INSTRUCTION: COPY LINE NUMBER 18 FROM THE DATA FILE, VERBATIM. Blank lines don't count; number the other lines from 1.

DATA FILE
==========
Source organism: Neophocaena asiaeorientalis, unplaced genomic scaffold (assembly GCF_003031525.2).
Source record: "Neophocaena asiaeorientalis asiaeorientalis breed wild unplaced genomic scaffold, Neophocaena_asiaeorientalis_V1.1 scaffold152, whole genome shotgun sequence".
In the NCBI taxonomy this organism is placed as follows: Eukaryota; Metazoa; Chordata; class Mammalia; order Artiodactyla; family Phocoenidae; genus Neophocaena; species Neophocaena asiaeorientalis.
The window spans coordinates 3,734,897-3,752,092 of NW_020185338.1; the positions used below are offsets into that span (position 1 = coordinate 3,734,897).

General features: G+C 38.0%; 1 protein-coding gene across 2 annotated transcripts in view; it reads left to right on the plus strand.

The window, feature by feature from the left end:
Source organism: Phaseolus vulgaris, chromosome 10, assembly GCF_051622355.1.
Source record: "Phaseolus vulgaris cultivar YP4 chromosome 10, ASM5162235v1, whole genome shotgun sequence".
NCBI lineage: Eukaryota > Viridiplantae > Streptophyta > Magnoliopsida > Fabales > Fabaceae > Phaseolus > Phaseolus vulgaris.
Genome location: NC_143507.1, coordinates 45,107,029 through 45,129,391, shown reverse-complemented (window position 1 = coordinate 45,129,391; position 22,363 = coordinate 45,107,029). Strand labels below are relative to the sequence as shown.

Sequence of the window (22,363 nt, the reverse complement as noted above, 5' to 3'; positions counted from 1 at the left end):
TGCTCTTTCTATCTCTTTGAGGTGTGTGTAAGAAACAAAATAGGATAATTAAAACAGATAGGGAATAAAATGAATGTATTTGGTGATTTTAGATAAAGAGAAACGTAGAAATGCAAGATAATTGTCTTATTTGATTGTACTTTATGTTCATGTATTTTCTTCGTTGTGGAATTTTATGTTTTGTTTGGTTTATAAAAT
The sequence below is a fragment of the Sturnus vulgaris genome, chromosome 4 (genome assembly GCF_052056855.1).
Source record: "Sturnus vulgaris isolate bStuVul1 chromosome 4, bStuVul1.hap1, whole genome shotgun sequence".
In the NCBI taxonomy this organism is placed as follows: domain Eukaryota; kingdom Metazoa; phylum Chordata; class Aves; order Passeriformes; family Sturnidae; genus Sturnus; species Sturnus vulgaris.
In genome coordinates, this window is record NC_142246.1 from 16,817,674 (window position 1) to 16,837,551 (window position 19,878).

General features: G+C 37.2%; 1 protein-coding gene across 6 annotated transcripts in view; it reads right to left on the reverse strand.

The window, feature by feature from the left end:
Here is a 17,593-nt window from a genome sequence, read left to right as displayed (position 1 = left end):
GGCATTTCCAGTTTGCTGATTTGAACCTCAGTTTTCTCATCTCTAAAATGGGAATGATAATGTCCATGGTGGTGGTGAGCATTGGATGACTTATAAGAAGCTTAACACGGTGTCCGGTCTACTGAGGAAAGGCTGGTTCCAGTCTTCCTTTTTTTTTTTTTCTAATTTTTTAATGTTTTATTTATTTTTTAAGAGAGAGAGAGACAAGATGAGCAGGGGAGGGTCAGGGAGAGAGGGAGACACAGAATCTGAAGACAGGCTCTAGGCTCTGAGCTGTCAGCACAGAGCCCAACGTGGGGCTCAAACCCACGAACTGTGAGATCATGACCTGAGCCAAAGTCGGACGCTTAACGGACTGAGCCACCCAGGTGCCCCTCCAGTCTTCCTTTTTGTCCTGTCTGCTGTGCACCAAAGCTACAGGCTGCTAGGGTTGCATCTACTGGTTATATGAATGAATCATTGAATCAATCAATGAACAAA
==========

The window, feature by feature from the left end: